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Marine Tuition Assistance Fully Restored for 2014

College graduates at graduation ceremony.

MARINE CORPS BASE QUANTICO, Va. -- With a bachelor's degree close at hand, Sgt. Robert White didn't want to slow his coursework last fall when tuition assistance for Marines at Quantico stopped covering more than one class at a time, so he started paying for half his classes out of pocket. The new expenditure also came at a time when he and his wife were juggling the expenses of an infant son.

As of Feb. 5, Marine Corps tuition assistance has been reinstated in full.

"There's just a big relief, knowing that I'm not going to have to stress out thinking, what am I going to have to cut to pay for my classes," said White, a graphic production specialist with Combat Camera who is within 30 credits of a bachelor's degree in graphic design and media from Southern New Hampshire University.

He said the degree will help him both during and after his Marine Corps service. "I did graphic design before the Marine Corps, I plan to do it after, and it won't hurt me for a promotion as well," he said.

At the start of Fiscal Year 2014, which began in October, tuition assistance funding was cut Corpswide to the point that the Quantico Voluntary Education Center could only approve assistance for about 270 of the approximately 1,800 Marines who apply for the program each quarter of the fiscal year. The second quarter began Jan. 1, and funding dried up within nine days.

To allow as many students as possible access to tuition assistance, the center limited assistance to one class per Marine.

"With so little funding, I couldn't justify giving more than one class per student," said Melora McVicker, the base's education services officer.

The Consolidated Appropriations Act of 2014, passed by Congress and signed by the president on Jan. 17, fully restored funding for the program.

Now, McVicker said, the education center should be able to meet Quantico Marines' demand for tuition assistance for the rest of the fiscal year.

"We have a lot of Marines who are really excited that they'll be able to pick up tuition assistance and continue their education," she said.

One of those is 1st Sgt. Allen Mullis, the first sergeant for Service Company, Headquarters and Service Battalion, who just had his tuition paid for a college algebra class.

"Last semester, I had to drop a class because my tuition assistance wasn't approved on time," he said.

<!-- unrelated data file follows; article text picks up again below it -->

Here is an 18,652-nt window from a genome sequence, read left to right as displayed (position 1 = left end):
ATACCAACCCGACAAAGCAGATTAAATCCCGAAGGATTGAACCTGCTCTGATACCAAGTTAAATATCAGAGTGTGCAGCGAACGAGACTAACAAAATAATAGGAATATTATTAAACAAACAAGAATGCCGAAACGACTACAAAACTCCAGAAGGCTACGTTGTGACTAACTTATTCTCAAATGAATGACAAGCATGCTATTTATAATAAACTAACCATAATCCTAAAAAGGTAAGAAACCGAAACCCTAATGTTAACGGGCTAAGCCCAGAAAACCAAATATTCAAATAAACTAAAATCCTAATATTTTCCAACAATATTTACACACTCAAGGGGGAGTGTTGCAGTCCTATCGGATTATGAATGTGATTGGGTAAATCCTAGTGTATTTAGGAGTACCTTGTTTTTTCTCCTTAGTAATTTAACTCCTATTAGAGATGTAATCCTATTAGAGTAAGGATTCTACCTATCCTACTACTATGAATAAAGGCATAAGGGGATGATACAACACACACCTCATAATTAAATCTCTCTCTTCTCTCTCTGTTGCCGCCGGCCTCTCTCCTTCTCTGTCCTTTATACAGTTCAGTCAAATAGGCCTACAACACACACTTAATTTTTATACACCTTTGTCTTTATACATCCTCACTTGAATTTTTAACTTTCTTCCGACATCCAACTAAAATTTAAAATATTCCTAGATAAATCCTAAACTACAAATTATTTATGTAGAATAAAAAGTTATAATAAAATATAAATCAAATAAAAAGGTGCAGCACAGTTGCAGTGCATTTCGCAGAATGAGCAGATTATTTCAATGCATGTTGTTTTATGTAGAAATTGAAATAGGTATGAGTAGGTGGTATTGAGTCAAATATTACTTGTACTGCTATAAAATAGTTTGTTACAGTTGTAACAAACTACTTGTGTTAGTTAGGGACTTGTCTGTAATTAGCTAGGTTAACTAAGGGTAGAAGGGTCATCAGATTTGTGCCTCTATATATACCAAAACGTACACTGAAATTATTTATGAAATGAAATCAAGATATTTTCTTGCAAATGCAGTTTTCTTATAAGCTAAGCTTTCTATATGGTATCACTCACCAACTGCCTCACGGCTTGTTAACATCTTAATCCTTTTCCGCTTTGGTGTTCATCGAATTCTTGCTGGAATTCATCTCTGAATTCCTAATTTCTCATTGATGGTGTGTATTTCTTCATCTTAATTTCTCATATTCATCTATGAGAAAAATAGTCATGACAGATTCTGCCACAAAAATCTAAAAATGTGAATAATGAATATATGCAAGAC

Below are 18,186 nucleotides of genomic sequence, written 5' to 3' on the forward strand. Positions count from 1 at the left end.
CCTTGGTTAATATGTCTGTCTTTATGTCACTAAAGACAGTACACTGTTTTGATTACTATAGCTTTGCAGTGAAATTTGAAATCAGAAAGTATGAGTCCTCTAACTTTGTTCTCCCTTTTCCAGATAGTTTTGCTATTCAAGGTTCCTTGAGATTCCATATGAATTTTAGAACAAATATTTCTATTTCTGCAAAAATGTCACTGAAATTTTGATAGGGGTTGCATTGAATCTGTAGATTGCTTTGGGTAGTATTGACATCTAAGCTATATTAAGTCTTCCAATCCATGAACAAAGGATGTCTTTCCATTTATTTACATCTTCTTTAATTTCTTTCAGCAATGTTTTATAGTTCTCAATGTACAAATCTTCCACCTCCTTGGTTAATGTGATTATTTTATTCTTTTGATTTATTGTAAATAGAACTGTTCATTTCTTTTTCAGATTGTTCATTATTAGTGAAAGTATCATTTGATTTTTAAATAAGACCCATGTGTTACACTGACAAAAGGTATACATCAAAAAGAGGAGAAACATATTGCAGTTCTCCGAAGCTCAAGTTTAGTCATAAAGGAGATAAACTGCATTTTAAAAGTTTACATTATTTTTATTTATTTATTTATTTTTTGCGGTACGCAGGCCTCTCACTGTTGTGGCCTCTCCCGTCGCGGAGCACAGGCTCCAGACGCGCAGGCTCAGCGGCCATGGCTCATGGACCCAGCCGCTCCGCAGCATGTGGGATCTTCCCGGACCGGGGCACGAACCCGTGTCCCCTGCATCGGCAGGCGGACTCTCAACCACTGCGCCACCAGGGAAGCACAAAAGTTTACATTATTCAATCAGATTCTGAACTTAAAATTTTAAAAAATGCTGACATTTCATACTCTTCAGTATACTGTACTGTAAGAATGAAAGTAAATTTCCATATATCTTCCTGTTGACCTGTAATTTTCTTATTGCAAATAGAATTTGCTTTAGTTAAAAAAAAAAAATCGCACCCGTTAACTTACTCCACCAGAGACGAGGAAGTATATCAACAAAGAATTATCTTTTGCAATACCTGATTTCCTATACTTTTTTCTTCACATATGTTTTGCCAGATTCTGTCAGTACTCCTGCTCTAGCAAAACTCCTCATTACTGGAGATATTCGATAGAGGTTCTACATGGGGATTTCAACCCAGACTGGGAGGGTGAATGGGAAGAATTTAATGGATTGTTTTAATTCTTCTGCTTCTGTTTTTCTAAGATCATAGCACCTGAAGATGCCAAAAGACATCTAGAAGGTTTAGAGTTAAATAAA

Mullis, who will retire in two years, expects to have his bachelor's degree in business administration from American Military University by early next year, even though his plans were pushed back by the recent limits on tuition assistance. He said he hasn't paid out of pocket for classes since joining the Corps.

"It definitely helps you out financially if you don't have to use the GI Bill," he said, adding that he plans to use half of his GI Bill benefits to pay for a master's degree and pass the other half to his children.

Sgt. Rafael Martinez, an administrative clerk at Reserve Affairs, was approved for tuition assistance the day it was reinstated. He said his plans, too, were pushed back when he couldn't get tuition assistance for a course beginning this month. He had planned to have his general education associate's degree from Central Texas College by October of this year.

He said the degree will make him more attractive for promotion within the Corps, but will also be a step toward a bachelor's degree that will help him in the civilian world.

"I plan on doing my 20 [years], but there will be a day I'll get out of the Marine Corps, and I plan to set myself up for success," Martinez said.

Tuition assistance remains capped at $250 per credit hour and $4,500 per year. Students have to apply within 30 days before the class starts. Additional requirements placed on tuition assistance last fall remain in effect, such as a condition that Marines have at least two years in the service before being eligible, and first-time applicants to the program can only get one class covered for their first term. As of last fall, those who use tuition assistance also have to attend Quantico's College 101 briefing annually.

To learn more about tuition assistance, contact the Voluntary Education Center at 703-784-3340. To download a tuition assistance application form, visit quantico.usmc-mccs.org and click "Tuition Assistance Application Form." To apply online, visit myeducation.netc.navy.mil. The College 101 briefing is offered every Wednesday at the Voluntary Education Center, with the time alternating between 9 a.m. and 2 p.m. Call the VEC at 703-784-3340 to sign up.

 
GI Bill® is a registered trademark of the U.S. Department of Veterans Affairs (VA). More information about education benefits offered by VA is available at the official U.S. government Web site at www.benefits.va.gov/gibill
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